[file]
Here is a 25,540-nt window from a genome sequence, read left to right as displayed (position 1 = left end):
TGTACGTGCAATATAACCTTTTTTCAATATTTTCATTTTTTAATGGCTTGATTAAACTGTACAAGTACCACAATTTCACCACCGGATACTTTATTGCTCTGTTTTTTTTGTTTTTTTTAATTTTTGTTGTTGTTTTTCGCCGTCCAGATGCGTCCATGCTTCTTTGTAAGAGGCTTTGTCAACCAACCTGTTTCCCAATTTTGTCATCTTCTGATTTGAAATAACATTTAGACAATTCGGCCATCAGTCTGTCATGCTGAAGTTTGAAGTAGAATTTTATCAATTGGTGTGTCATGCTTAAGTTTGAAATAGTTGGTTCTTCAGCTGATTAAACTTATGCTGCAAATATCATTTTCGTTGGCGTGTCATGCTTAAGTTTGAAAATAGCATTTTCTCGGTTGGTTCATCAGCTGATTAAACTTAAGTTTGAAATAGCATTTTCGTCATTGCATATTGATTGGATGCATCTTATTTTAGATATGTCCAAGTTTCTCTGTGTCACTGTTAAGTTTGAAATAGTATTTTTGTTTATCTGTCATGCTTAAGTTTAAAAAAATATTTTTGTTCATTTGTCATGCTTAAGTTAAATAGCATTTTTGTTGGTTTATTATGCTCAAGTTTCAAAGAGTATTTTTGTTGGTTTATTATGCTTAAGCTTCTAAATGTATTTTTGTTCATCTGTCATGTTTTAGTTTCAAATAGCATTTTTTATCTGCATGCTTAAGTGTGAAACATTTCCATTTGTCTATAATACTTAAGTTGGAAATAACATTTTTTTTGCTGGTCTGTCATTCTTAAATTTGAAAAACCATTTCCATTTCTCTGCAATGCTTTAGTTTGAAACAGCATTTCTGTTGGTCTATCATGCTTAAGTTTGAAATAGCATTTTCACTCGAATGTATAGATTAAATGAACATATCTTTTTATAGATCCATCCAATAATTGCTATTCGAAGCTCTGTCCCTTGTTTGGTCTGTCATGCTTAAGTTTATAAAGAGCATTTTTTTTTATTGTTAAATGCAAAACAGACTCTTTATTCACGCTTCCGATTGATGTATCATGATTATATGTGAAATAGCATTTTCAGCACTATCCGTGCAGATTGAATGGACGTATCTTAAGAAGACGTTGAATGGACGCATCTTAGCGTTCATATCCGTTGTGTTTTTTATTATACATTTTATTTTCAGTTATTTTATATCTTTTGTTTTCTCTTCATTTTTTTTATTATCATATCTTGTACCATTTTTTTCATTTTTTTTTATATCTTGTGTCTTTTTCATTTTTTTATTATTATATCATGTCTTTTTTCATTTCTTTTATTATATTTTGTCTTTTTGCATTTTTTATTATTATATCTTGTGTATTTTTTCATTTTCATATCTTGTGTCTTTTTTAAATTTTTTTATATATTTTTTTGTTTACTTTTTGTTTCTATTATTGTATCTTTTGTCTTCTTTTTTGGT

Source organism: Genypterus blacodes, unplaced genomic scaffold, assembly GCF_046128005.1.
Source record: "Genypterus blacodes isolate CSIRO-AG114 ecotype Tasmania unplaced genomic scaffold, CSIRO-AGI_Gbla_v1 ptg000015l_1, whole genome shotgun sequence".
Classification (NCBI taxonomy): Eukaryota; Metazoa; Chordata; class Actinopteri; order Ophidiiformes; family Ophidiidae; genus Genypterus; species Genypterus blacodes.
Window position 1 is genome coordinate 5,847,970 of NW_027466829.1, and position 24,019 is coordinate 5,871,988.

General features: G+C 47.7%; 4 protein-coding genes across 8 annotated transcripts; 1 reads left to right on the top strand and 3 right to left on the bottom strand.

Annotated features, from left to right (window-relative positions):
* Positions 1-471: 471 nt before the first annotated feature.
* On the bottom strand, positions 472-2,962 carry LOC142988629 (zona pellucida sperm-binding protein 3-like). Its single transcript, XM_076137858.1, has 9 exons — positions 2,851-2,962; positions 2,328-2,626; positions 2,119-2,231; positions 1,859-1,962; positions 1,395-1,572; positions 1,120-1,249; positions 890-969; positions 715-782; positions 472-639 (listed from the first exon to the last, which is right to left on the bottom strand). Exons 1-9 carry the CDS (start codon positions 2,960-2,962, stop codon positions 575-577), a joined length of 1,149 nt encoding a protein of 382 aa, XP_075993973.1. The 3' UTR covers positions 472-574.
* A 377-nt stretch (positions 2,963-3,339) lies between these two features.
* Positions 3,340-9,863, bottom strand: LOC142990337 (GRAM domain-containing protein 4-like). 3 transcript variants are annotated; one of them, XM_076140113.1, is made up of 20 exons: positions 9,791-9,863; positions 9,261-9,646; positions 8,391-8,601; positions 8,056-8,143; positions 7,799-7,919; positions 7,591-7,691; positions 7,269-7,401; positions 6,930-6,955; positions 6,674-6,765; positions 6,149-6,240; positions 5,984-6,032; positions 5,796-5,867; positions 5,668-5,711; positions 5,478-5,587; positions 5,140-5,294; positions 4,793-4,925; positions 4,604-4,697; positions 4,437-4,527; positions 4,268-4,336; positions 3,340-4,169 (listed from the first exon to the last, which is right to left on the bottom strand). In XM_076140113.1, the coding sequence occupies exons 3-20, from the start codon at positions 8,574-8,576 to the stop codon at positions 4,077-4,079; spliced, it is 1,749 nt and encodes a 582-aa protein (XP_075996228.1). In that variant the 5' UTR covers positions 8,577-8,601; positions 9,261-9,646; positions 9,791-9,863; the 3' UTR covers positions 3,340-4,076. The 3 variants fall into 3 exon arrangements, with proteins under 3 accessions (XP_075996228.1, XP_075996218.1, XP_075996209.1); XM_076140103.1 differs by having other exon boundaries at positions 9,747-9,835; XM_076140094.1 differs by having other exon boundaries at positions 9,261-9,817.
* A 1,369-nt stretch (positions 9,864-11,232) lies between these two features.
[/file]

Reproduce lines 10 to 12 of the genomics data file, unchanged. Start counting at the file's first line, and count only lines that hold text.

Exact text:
* On the bottom strand, positions 472-2,962 carry LOC142988629 (zona pellucida sperm-binding protein 3-like). Its single transcript, XM_076137858.1, has 9 exons — positions 2,851-2,962; positions 2,328-2,626; positions 2,119-2,231; positions 1,859-1,962; positions 1,395-1,572; positions 1,120-1,249; positions 890-969; positions 715-782; positions 472-639 (listed from the first exon to the last, which is right to left on the bottom strand). Exons 1-9 carry the CDS (start codon positions 2,960-2,962, stop codon positions 575-577), a joined length of 1,149 nt encoding a protein of 382 aa, XP_075993973.1. The 3' UTR covers positions 472-574.
* A 377-nt stretch (positions 2,963-3,339) lies between these two features.
* Positions 3,340-9,863, bottom strand: LOC142990337 (GRAM domain-containing protein 4-like). 3 transcript variants are annotated; one of them, XM_076140113.1, is made up of 20 exons: positions 9,791-9,863; positions 9,261-9,646; positions 8,391-8,601; positions 8,056-8,143; positions 7,799-7,919; positions 7,591-7,691; positions 7,269-7,401; positions 6,930-6,955; positions 6,674-6,765; positions 6,149-6,240; positions 5,984-6,032; positions 5,796-5,867; positions 5,668-5,711; positions 5,478-5,587; positions 5,140-5,294; positions 4,793-4,925; positions 4,604-4,697; positions 4,437-4,527; positions 4,268-4,336; positions 3,340-4,169 (listed from the first exon to the last, which is right to left on the bottom strand). In XM_076140113.1, the coding sequence occupies exons 3-20, from the start codon at positions 8,574-8,576 to the stop codon at positions 4,077-4,079; spliced, it is 1,749 nt and encodes a 582-aa protein (XP_075996228.1). In that variant the 5' UTR covers positions 8,577-8,601; positions 9,261-9,646; positions 9,791-9,863; the 3' UTR covers positions 3,340-4,076. The 3 variants fall into 3 exon arrangements, with proteins under 3 accessions (XP_075996228.1, XP_075996218.1, XP_075996209.1); XM_076140103.1 differs by having other exon boundaries at positions 9,747-9,835; XM_076140094.1 differs by having other exon boundaries at positions 9,261-9,817.